While Disability Pride Month is a time for publicly pushing back against those barriers, it is also a means of building solidarity. The Disability community is vast and varied, not just in terms of the wide array of diagnoses but also in the ways our disabilities interact with our other identities: my experiences as a white, Queer, nonbinary person with an “invisible” disability who is neurodivergent and mentally ill are going to be wildly different from the experiences of an Indigenous, straight, cis man with a visible physical disability who is neurotypical. The Disability Pride flag—and its updated, visually safe version designed with input from the Disability community—was designed by Ann Magill to represent that solidarity. The field of the flag is black, representing rage and mourning for those we have lost to ableism and ableist violence, as well as rebellion. Five bands of color cut through that field on a diagonal: red, for physical disabilities; yellow, for cognitive and intellectual disabilities; white, for invisible and undiagnosed disabilities; blue, for mental illnesses; green, for sensory perception disabilities. The parallel bands represent solidarity across our differences and the bands being diagonal is “‘cutting across’ barriers that separate disabled people” and also symbolizes “creativity and light cutting through the darkness.”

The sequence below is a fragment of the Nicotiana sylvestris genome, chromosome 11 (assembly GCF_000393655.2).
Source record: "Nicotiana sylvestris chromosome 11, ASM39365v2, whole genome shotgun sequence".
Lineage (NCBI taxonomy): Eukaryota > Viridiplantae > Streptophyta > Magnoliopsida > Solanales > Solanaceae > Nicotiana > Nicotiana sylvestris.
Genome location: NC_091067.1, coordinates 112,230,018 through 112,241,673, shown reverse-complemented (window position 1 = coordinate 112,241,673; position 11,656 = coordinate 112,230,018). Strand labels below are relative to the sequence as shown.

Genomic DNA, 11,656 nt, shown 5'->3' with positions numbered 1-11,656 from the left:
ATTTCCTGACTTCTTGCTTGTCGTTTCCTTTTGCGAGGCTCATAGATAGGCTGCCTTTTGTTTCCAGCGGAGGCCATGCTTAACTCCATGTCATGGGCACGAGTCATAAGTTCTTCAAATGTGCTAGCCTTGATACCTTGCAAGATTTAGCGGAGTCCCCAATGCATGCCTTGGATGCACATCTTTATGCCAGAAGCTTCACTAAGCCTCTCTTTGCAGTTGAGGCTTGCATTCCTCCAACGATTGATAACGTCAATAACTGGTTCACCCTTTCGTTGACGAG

That solidarity is one of the aspects of Disability community that I prize most. The internet has been integral to building that solidarity over the course of the last few decades. Forums, chat rooms, and—more recently—social media have given us the chance to connect to one another across diagnoses, physical barriers, and state and national borders. The internet has been a vital resource for home-bound disabled people and neurodivergent people who are considered “nonverbal” to communicate with the outside world and advocate for themselves. It has given so many of us the opportunity to see that we are not alone in a world not built for us and it’s an effective tool for organizing and for educating. Were it not for the communities that have been built online, I would not be alive today. The solidarity of the Disability community is life-saving.

Even as I continue to struggle with accepting and adapting to my diagnoses and how I have to navigate the world now, I can genuinely say I am proud this Disability Pride Month. I am proud of the Disability community. I am proud of the achievements of and advancements gained by the community. I am proud that we are continuing the push toward equity. And I am proud of each of us and our creativity in finding ways to survive, to live, to thrive in the face of an ableist world.

Happy Disability Pride Month!